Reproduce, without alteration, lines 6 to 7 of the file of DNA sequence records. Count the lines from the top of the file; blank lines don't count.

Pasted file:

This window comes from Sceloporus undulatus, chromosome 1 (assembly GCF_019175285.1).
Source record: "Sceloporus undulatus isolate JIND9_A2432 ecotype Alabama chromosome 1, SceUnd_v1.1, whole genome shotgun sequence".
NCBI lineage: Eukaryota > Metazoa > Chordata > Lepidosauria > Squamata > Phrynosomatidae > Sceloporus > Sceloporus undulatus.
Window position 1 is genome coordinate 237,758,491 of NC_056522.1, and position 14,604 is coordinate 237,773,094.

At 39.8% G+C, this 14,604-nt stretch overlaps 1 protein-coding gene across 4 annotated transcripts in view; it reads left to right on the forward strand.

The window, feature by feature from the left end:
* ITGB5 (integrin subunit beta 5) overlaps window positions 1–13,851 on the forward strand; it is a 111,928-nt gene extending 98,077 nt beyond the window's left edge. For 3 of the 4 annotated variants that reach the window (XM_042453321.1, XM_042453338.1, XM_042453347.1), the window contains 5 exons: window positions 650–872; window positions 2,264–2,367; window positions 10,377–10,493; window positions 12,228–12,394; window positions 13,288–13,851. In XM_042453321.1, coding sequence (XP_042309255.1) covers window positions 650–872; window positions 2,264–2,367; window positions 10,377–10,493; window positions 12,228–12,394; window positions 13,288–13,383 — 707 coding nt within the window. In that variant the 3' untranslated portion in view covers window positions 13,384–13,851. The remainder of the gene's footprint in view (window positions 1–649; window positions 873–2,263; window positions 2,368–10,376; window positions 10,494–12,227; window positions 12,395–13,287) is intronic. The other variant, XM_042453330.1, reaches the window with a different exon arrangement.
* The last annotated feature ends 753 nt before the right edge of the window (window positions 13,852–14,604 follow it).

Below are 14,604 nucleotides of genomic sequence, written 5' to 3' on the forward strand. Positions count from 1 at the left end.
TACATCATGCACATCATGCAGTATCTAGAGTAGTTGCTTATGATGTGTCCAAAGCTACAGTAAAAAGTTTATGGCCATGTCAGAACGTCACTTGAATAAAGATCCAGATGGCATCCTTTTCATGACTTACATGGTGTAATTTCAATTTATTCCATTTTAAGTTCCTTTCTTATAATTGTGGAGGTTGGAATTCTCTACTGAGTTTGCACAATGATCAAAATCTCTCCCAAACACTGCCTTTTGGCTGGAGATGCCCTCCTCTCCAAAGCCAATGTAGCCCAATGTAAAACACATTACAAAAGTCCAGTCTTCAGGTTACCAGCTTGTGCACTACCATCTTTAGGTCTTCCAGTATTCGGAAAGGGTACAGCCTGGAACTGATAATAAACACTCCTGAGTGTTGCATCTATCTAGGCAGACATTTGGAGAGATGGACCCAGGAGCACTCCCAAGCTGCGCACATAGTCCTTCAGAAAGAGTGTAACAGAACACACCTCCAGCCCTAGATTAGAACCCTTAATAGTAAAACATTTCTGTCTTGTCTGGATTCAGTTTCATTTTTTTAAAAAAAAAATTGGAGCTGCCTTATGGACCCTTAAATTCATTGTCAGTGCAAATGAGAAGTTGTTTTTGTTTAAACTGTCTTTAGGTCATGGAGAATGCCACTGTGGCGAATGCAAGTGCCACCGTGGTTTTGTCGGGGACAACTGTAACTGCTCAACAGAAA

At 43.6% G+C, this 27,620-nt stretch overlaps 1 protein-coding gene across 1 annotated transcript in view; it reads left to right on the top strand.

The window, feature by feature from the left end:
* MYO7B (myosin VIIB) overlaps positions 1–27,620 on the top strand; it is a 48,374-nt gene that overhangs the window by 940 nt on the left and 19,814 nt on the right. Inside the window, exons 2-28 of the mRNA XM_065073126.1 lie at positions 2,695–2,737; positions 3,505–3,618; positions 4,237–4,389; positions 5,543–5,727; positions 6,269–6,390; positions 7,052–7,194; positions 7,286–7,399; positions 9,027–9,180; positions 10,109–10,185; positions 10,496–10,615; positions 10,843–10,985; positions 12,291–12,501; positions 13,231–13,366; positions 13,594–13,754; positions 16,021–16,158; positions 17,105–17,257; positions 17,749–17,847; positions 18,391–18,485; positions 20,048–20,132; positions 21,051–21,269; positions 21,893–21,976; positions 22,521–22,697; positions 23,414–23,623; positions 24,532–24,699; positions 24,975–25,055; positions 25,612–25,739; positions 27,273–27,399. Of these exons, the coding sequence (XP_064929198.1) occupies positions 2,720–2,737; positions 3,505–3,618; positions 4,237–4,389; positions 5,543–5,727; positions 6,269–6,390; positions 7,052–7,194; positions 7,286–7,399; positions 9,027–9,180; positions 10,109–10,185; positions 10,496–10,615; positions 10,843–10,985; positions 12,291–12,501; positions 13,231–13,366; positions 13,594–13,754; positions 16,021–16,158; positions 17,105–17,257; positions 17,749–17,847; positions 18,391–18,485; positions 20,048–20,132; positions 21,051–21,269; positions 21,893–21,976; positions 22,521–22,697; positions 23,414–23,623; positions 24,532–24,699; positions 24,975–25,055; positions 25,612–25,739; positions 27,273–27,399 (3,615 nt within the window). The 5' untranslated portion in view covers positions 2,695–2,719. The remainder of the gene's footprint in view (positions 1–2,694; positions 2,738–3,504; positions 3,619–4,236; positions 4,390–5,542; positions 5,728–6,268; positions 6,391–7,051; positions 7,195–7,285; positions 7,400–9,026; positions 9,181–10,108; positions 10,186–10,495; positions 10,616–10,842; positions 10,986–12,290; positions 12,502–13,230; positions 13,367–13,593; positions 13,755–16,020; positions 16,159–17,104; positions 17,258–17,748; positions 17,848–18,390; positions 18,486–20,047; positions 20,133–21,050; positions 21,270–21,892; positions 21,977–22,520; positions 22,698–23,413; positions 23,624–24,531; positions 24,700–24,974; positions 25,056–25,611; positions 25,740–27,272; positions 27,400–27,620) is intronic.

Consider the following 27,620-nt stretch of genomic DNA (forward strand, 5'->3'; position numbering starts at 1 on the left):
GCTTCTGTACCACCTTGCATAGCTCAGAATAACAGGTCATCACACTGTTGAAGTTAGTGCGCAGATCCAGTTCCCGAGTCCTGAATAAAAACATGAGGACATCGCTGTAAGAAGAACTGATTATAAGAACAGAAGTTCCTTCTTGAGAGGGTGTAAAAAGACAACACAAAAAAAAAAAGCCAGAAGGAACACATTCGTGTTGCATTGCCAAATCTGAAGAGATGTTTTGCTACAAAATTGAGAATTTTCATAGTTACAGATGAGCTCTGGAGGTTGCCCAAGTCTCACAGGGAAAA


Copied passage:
The window, feature by feature from the left end:
* ITGB5 (integrin subunit beta 5) overlaps window positions 1–13,851 on the forward strand; it is a 111,928-nt gene extending 98,077 nt beyond the window's left edge. For 3 of the 4 annotated variants that reach the window (XM_042453321.1, XM_042453338.1, XM_042453347.1), the window contains 5 exons: window positions 650–872; window positions 2,264–2,367; window positions 10,377–10,493; window positions 12,228–12,394; window positions 13,288–13,851. In XM_042453321.1, coding sequence (XP_042309255.1) covers window positions 650–872; window positions 2,264–2,367; window positions 10,377–10,493; window positions 12,228–12,394; window positions 13,288–13,383 — 707 coding nt within the window. In that variant the 3' untranslated portion in view covers window positions 13,384–13,851. The remainder of the gene's footprint in view (window positions 1–649; window positions 873–2,263; window positions 2,368–10,376; window positions 10,494–12,227; window positions 12,395–13,287) is intronic. The other variant, XM_042453330.1, reaches the window with a different exon arrangement.